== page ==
Panasonic's lineup I would say is inconsistent. Some lenses are very big, some tiny, some cheap, some super expensive. Again focusing on primes, the 14 is a 2.5 and the 20 is a 1.7. Both pancakes, one superb, one good but often criticized. Now we have a 15/1.7 which is has the small diameter of the 14 but is not a pancake. The 15's aperture and performance match the 20. Then we have the 25 which is much larger and an f1.4. Next on the list is a $1200 42/1.2. That's out of place! Finally we just got a 42/1.7. It's pretty much a stabilized version of Olympus's 45. You want a macro? There's a 45 and now a 30, both f2.8. The (very sharp and pricy) 45 I would say is m4/3s least popular lens (except for Panasonic's own fisheye).

    I don't feel like discussing kit zooms (where I'd say there is more order in Panny's lineup), although Panasonic make a very shockingly (inconsistency!) good 12-32mm stabilized pancake (!) that is extremely good! Through all of this, you would probably say Olympus's lineup is better. Personally, however, inconsistency can be good. Based on everything, however, I currently have Panasonic's lenses: 14, 20, 42/1.7 (soon). I want the O25 and 75, but the 25 is too close to the 20 and the 75 is half the price of a Sony A7.
     
    Last edited: May 31, 2015
  15. GFFPhoto

    GFFPhoto Mu-43 All-Pro

    Feb 24, 2013
    What I'm saying is that there is no FF equivalent with regards to f-stop. Only to field of view.
     
  16. GFFPhoto

    GFFPhoto Mu-43 All-Pro

    Feb 24, 2013
    Both the 14 and 20 started as kit lenses, with whatever compromises that entails. That probably contributes to the impression that they are all over the place with regards to design. I have to say though... for kit lenses, they are really, really good. Especially the 20!

    If you want a really good telephoto prime but don't want to spend for the O75, try the Sigma 60. No hyperbole here... it renders as well as anything in m43, and tests show its super sharp wide open, so the f2.8 is workable.
     
  17. Klorenzo

    Klorenzo Mu-43 All-Pro

    Mar 10, 2014
    Lorenzo
    Panasonic has two lines of lenses: proper Panasonic and Panasonic Leica. The 45 macro, 42.5/1.2, 25/1.4 are Leica branded and are significantly bigger and high price and quality. That could explain some of the differences.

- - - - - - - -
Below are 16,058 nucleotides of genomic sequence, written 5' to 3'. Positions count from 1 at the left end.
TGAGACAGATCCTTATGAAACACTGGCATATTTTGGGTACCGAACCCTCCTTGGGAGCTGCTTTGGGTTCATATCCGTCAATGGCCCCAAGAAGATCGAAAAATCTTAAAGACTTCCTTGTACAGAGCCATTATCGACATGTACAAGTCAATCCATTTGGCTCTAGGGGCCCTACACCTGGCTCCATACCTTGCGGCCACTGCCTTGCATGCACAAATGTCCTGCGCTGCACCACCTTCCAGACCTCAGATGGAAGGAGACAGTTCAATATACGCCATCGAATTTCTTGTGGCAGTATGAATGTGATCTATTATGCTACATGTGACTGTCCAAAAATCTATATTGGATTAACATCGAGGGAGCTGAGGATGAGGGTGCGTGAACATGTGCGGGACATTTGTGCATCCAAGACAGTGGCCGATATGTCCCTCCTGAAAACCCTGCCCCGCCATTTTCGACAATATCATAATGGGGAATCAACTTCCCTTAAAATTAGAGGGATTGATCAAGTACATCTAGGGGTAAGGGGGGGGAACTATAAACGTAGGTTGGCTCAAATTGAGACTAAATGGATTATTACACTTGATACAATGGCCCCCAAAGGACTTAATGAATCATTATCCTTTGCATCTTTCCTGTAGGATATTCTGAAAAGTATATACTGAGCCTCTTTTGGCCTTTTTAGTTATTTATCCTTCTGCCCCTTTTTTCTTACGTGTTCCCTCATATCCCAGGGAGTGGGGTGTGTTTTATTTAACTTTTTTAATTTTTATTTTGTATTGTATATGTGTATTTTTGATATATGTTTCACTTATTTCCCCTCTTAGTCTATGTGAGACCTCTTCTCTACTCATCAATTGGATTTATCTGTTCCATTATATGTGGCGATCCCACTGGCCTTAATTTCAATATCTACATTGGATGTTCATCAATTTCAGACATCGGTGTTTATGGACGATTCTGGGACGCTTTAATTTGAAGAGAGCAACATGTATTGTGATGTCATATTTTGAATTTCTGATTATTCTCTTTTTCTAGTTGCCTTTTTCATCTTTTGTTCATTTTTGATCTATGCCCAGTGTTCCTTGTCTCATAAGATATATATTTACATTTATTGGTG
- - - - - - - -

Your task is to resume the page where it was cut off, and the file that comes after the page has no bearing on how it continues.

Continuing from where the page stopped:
18. tkbslc

    tkbslc Mu-43 Hall of Famer

    If you are comparing to DOF, there certainly is a FF equivalent aperture and it is also a 2x factor. If you factor in the high ISO noise ceiling, a case could be made for their being a crop factor on exposure, too, but that one is a bit more controversial to discuss.

    Not terribly relevant, either way unless you are trying to shoot two systems and perfectly match results which just isn't that productive.
     
  19. GFFPhoto

    GFFPhoto Mu-43 All-Pro

    Feb 24, 2013
    I was responding to 6BQ5 saying that peak sharpness with m43 at f4-f6.3 was equivalent sharpness of a FF lens at f8-f12.6, and while depth of field is effected by the sensor size, I don't think it effects the range where peak sharpness is found for a lens (I could be wrong though). But... my understanding of this stuff is superficial, so there is a good chance I will say something uninformed and/or inaccurate if I continue to talk about this (and I don't want to further derail the thread), so I'll just link this which I found helpful, and maybe others will as well:

    http://admiringlight.com/blog/full-frame-equivalence-and-why-it-doesnt-matter/
     
  20. tkbslc

    tkbslc Mu-43 Hall of Famer

    I don't think it matters, either. Except in the case of making generalized statements comparing different systems.